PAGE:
Rents in the UK’s regions fell for the first time in five years – driven by rising supply in the commuter belt
The average asking rent for properties outside of London has declined for the first time since records began in 2011 – with landlords turning their backs on the capital’s housing market responsible for the drop.
The latest rental price index from online property portal Rightmove found that national asking rents in the UK, excluding London, fell by 0.2% in September as property investors moved into the commuter belt and the wider areas around the capital.
Declining rents were driven by the surge of new properties entering the market in the South East, said Rightmove, with the dramatic increase in the availability of new properties in the region altering the overall impression of the market.
Rents in the South East fell by 2.3% last month, according to the Index, with only two other regions, Greater London and Yorkshire and the Humber, also seeing a decline.
The largest increase in average monthly asking rents came from the North East, where the cost of renting a property rose by 2.6% in September, to a new average of £564 per month.
Across the UK, the rental market continued to see annual growth, as rents increased once again, with the average cost of renting a home in the UK now standing at £789.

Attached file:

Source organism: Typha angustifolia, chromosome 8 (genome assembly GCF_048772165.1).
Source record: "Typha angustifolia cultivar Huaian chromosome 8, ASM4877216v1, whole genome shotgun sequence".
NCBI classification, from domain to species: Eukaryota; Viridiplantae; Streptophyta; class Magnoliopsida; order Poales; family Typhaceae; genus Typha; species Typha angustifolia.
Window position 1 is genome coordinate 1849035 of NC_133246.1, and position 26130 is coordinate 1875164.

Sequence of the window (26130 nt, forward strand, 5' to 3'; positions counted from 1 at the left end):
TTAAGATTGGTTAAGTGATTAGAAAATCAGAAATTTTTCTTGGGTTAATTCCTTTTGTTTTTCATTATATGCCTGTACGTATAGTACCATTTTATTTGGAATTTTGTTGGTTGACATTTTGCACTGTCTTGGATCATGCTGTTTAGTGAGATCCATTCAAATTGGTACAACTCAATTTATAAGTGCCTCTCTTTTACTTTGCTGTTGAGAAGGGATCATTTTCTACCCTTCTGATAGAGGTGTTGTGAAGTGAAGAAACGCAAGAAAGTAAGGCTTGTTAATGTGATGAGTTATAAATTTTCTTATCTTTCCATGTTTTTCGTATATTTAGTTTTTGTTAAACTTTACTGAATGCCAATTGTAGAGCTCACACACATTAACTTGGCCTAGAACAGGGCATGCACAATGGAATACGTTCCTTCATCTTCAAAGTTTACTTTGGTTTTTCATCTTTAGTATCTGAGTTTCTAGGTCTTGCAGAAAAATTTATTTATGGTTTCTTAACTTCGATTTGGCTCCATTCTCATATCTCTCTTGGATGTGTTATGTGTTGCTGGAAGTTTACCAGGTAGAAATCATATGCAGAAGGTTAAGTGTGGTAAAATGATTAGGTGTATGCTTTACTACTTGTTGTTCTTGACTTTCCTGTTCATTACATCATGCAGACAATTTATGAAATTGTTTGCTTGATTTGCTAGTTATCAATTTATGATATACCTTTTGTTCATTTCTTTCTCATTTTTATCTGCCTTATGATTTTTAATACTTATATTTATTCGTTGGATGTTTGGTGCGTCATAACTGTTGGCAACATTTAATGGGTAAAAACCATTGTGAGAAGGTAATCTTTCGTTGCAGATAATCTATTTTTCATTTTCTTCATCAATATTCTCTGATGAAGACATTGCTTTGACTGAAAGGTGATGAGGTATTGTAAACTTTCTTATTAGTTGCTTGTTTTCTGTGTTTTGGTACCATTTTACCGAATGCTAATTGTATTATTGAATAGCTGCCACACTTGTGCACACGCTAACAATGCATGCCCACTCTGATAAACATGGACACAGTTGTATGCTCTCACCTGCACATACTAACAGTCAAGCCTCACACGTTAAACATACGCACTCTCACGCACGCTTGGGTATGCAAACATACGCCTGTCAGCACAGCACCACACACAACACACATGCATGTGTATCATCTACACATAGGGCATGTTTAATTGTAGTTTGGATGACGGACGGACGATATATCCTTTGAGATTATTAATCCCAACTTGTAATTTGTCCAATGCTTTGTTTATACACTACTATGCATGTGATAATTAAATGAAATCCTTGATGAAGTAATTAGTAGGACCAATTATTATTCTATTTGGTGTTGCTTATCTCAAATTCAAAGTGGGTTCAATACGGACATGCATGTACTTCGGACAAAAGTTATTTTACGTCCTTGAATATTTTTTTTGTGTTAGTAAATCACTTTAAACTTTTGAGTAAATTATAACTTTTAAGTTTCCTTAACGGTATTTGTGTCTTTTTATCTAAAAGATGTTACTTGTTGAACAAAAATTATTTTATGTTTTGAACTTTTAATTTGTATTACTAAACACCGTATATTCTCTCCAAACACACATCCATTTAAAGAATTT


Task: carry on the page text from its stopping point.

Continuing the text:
Annually, London saw the largest decline in rents once more, falling by 3.3% to an average of £1,920 per calendar month – which remains the most expensive average rent of any region in the UK.
As the capital’s rental market continues to struggle, Rightmove’s head of lettings, Sam Mitchell, indicated that investors are becoming more receptive to exploring their options outside of London.
‘Agents are reporting that some investors looking for better yields are shifting their focus from London,’ said Mitchell.
Last week at the Conservative Party conference in Manchester, Prime Minister Theresa May announced an additional £2bn to help local councils tackle the problem of unaffordable rents in areas across the UK.
In her speech, Mrs May pledged to build properties that would see rents set ‘well below market level’, to help those where the ‘need is greatest’.